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4th Course – Thailand – Drunken Noodles with Shrimp – Served with Riesling

Spicy noodles, lots of shrimp, and made with alcohol, this was a great dish to bring in the Asian cuisine.  Normally an incredibly spicy dish, I tuned down the heat for the lunch so the diners’ noses didn’t start running all over the table (although who knows? It might have improved it somehow . . . I’ll keep doing research on that).  Because I let the wok heat up to the point where it started to turn blue, the shrimp came out a bright red-orange and almost looked like prawns.  We served this with Riesling, a sweeter white wine, to help fight the heat.

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5th Course – American Nouveau – Eggrolos with Vanilla Ice Cream, Cranberry Glaze and Mint – Served with Port

You know Rolos?  Those tiny chocolate and caramel candies that come in a tube?  If you can imagine those wrapped up in an eggroll and deep fried, and when you cut into it warm caramel and chocolate ooze all over your plate (or you), you would have this dish.  Rich milk chocolate ganache, buttery homemade caramel (by far the hardest thing I had to make, ever), a hot crispy wrapper dusted with sugar and salt, cold ice cream, tart cranberry glaze, along with a port that tasted like caramel and chocolate, this was my favorite course.  Not just because it was delicious, mind you, but also because it is a recipe of my own creation and I am an arrogant bastard at heart.  You can read further about this (along with a recipe) at my blog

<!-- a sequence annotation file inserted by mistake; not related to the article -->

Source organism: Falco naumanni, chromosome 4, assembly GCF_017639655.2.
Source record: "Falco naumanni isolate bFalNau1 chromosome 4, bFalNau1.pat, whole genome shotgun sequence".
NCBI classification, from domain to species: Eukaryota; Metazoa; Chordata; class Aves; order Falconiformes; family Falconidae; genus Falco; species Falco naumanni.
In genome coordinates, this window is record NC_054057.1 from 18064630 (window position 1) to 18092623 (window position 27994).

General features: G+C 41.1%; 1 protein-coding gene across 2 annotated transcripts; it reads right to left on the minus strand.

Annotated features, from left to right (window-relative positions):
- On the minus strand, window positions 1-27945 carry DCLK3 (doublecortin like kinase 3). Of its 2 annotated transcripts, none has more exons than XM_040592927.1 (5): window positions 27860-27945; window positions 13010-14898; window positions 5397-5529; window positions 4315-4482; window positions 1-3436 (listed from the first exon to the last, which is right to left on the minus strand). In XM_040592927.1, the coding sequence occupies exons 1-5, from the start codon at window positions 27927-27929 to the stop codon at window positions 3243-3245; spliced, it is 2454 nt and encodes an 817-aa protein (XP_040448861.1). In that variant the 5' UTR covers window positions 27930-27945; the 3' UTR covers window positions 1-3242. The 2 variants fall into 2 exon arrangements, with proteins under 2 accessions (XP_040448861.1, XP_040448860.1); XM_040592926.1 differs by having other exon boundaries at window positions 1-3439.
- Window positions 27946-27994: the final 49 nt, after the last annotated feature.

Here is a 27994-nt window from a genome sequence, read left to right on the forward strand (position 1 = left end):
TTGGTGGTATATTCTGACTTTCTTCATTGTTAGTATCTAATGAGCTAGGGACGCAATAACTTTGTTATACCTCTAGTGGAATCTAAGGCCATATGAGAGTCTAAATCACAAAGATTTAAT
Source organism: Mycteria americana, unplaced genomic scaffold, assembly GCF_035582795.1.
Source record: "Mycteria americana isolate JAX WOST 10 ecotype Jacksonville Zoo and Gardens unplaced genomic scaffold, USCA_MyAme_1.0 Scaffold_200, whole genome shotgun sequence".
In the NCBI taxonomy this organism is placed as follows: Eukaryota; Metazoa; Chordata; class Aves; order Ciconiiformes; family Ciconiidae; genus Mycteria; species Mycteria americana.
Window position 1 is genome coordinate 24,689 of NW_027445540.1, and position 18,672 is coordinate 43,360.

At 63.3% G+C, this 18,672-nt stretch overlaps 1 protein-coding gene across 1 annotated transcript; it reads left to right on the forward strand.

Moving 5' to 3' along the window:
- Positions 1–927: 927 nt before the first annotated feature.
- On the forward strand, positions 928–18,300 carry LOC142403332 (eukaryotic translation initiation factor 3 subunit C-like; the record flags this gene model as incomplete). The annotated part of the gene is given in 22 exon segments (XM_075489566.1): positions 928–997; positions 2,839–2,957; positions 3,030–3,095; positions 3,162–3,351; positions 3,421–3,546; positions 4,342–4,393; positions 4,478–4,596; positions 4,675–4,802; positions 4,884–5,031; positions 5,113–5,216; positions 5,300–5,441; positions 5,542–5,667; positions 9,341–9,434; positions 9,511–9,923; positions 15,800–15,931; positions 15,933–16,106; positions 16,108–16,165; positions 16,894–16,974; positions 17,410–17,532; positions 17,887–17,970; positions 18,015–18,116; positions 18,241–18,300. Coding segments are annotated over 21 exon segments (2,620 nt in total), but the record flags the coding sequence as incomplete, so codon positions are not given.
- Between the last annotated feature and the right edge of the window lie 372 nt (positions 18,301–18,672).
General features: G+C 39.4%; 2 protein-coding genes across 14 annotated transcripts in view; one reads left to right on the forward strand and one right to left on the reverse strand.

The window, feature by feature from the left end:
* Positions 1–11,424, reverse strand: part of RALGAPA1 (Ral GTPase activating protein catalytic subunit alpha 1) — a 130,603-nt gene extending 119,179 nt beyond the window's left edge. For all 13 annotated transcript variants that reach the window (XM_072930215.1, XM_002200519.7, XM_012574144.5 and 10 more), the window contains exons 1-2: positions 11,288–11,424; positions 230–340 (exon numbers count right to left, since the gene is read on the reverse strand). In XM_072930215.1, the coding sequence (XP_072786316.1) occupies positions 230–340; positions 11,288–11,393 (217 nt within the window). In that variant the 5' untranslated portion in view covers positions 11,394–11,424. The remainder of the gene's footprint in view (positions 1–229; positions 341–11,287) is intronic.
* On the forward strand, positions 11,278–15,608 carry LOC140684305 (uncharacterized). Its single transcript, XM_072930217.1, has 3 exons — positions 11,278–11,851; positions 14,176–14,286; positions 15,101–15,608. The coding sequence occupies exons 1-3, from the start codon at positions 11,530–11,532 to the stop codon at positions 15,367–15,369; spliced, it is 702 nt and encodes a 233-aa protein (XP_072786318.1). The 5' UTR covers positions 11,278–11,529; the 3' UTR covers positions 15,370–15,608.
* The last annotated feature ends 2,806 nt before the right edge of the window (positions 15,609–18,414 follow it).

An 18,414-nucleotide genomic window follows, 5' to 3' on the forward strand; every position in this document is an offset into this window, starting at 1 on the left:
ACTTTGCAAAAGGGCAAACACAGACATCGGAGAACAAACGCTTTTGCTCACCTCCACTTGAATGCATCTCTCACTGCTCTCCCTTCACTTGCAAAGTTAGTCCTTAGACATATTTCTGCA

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We hung up drapes to create a canopy over the table (with a lot of binder clips – I took a picture of all the ones we used), ran vines and put plants all over the place, and placed wine bottles on the wall ledge to create an intimate atmosphere akin to a small Tuscan garden.  Boo decorated the table in simple yet elegant black and white design, with a lovely set of dinnerware and pretty pink bracelets that she used as napkin holders.  There are also some pictures of a wreath on the front door (made by Boo), a A/C unit cover (made by me), and chair covers that hid the fact that everyone was sitting on plain-ass folding chairs.  A few other photos are there, mostly of us all after the luncheon was over, of the amount of dishes we used during the party, and of all the wine bottles that were used during that day as well as the testing (there were over 24).

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Needless to say, both Brenda and I were exhausted after the event.  I was so tired, I had a hard time sleeping, and found it difficult to walk for the next two days.  Still, I couldn’t help but keep cooking.  The next day, I made Shrimp and Grits for our breakfast (made with bacon and pepper jack), and another Greek salad (but this time we each got TWO lamb chops).

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It was a fantastic day that could have only been improved by having someone to photograph everything, as we were all too busy cooking/eating/drinking to do it ourselves.  Other than that, it was perfect.  Many thanks to Boo for letting me be a part of her plans, and for having to put up with methods (I refer to my previous ‘arrogant bastard’ statement).  It was a joyous experience that will be difficult to match.

All my love,

NicBoo and Nic